Planted Forests

Planted Forests cover 264 million hectares  and account for 7 percent of all forests. Their area expands each year by around 5 million hectares on average.

Planted Forests are composed by trees established through planting or seeding by human intervention. They include semi-natural forests with indigenous species and plantation forests with exotic species. 

Planted Forests are important sources for forest products (roundwood, fibre, fuelwood and non-wood forest products) produced within sustainable, energy-efficient and environmentally friendly contexts. They also play a major role in preserving the social and cultural values attached to forests, particularly as natural forests decrease in size through deforestation (mainly in developing countries in the tropics and subtropics) or are designated for conservation or other purposes (mainly in developed countries in temperate zones).

Planted forests play a critical role in supporting sustainable forest management and international processes, including the United Nations Convention to Combat Desertification, the Convention on Biological Diversity, the United Nations Framework Convention on Climate Change (including the Kyoto Protocol) and the United Nations Forum on Forests.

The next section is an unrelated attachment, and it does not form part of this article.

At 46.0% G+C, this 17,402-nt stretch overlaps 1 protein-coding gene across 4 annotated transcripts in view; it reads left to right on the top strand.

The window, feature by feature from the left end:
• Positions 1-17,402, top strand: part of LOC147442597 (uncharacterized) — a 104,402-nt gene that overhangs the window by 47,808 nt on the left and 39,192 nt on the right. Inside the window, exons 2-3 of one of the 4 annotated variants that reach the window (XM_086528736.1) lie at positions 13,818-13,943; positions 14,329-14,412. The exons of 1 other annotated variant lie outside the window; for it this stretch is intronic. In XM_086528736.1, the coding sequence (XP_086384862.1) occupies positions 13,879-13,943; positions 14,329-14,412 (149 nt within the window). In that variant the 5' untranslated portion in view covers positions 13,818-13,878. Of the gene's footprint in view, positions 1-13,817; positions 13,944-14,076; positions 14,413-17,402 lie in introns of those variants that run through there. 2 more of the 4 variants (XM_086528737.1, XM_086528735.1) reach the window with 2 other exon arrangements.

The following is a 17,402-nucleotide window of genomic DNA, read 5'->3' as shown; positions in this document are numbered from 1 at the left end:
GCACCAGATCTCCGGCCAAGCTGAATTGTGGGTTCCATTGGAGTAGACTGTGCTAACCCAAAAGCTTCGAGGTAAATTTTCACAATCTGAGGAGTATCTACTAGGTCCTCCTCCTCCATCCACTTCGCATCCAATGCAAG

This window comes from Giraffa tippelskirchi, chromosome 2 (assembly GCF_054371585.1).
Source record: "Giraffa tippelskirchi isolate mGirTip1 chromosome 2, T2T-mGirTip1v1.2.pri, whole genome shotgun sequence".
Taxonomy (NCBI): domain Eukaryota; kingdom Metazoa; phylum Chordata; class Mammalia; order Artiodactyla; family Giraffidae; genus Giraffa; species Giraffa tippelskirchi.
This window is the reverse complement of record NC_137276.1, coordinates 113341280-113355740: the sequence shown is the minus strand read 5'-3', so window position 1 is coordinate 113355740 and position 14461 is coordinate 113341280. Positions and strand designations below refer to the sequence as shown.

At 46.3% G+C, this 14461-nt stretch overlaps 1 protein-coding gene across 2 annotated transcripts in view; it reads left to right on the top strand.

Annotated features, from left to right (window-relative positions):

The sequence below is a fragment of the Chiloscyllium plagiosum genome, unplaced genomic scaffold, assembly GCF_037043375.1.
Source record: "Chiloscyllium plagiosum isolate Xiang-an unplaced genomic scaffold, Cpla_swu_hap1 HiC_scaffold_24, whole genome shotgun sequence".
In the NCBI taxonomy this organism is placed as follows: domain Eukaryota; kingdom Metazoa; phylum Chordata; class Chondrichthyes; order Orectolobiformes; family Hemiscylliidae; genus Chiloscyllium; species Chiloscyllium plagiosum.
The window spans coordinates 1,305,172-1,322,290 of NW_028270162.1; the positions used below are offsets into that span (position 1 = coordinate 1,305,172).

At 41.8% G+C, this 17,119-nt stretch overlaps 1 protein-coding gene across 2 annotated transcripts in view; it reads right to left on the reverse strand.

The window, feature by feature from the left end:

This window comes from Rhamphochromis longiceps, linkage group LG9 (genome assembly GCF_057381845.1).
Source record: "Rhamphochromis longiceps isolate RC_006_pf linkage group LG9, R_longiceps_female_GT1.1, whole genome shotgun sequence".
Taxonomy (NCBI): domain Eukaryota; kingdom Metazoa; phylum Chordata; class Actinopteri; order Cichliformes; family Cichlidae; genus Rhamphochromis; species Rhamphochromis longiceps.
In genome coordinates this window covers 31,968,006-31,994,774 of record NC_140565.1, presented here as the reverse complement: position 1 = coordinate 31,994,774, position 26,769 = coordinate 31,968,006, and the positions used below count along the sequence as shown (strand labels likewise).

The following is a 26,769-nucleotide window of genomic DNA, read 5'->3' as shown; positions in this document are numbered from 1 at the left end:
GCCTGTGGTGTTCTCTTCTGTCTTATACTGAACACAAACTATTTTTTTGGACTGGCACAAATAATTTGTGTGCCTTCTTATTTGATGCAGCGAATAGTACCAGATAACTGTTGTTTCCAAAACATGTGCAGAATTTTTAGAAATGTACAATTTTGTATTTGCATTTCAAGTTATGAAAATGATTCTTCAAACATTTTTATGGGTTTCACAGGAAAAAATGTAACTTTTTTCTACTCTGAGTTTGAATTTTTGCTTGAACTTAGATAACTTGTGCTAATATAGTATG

FAO provides technical support, guidelines and advisory services to member countries (in both the public and private sectors) to implement afforestation and reforestation programmes for both protection and production purposes. Assistance is provided to governments to establish legal, policy, planning, regulatory and institutional frameworks to support planted forest development and secure funding support for planted forest development. Field projects are implemented to demonstrate participatory processes, operational techniques and the social, environmental and economic benefits of planted forests. FAO collaborates with a wide range of international, regional, national and local partners in these tasks.

The FAO programme on Planted Forests also hosts the Secretariat of the International Poplar Commission a Statutory Body of FAO that promotes the cultivation, conservation and utilization of members of the family Salicaceae, which includes poplars and willows to ensure the transfer and exchange of knowledge and technology especially from developed to developing countries.

Click here to check the most important and upcoming meetings on Planted Forests

last updated:  Monday, March 26, 2012